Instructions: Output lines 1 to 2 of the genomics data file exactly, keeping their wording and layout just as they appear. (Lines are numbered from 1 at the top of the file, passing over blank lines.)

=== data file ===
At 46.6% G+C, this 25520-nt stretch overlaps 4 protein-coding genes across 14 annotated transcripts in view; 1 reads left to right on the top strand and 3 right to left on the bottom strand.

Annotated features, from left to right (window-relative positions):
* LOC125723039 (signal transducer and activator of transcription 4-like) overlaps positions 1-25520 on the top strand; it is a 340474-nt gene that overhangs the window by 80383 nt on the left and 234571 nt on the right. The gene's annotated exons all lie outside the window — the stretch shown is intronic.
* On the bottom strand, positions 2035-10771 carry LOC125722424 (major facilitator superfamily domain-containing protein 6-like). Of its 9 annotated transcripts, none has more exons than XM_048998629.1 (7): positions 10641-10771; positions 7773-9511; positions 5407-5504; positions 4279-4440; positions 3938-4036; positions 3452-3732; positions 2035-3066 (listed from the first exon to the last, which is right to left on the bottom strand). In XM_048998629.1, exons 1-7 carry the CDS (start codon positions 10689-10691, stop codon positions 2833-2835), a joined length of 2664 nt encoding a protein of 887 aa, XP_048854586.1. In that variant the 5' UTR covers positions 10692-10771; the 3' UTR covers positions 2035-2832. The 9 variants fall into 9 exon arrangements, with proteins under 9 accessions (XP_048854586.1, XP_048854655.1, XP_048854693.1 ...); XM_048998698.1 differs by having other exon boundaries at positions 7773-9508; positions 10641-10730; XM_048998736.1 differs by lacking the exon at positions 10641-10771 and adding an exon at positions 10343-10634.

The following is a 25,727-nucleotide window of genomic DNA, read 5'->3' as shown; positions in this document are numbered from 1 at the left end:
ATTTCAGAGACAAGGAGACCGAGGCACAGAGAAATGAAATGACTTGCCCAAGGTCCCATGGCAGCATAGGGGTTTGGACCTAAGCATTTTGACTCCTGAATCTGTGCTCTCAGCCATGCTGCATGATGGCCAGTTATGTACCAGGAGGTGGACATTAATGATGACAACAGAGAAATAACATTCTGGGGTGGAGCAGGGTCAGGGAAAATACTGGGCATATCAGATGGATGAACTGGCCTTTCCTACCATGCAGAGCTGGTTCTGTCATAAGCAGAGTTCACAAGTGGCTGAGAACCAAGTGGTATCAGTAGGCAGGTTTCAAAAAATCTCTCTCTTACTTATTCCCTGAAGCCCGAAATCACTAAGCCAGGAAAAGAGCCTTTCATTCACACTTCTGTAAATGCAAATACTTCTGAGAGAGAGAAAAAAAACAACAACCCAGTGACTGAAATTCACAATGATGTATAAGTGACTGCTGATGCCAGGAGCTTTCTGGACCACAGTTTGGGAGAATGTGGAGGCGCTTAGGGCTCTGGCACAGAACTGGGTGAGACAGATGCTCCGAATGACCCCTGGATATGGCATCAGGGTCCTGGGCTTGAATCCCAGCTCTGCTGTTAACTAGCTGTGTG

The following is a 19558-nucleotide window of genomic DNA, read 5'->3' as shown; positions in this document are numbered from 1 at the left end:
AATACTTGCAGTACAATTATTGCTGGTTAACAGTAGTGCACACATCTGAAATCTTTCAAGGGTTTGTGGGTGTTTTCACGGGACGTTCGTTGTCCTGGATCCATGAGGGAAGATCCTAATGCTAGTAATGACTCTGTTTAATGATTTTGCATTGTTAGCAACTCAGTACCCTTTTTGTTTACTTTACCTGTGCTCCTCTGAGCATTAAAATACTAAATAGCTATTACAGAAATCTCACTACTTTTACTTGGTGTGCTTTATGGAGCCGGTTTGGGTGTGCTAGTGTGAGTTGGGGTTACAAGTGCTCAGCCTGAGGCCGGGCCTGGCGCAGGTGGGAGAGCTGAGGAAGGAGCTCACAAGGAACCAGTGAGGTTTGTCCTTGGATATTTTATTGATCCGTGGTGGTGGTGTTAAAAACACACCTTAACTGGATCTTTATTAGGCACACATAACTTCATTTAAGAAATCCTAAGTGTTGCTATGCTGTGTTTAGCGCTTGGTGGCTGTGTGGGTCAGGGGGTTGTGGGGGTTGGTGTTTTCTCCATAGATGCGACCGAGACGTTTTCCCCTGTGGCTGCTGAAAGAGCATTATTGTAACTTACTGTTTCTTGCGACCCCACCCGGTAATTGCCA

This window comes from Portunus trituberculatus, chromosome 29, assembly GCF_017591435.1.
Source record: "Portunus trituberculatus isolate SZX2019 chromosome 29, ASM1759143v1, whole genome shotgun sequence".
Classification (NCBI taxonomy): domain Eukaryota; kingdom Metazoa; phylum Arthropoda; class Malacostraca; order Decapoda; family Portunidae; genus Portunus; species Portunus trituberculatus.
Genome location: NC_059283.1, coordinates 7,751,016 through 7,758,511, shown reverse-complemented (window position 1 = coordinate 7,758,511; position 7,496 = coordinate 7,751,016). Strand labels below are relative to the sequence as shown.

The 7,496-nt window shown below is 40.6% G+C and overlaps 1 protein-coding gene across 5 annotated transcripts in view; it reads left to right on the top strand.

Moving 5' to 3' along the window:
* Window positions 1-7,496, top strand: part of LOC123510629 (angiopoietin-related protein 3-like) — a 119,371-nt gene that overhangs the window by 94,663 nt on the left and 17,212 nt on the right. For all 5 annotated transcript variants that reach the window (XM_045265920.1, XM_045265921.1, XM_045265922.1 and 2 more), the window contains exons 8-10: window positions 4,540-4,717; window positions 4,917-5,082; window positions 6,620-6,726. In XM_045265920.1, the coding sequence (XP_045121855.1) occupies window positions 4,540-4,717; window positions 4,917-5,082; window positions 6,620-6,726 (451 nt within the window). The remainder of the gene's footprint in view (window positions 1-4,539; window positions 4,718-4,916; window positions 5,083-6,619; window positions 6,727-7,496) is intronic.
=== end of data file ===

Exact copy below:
At 46.6% G+C, this 25520-nt stretch overlaps 4 protein-coding genes across 14 annotated transcripts in view; 1 reads left to right on the top strand and 3 right to left on the bottom strand.

Annotated features, from left to right (window-relative positions):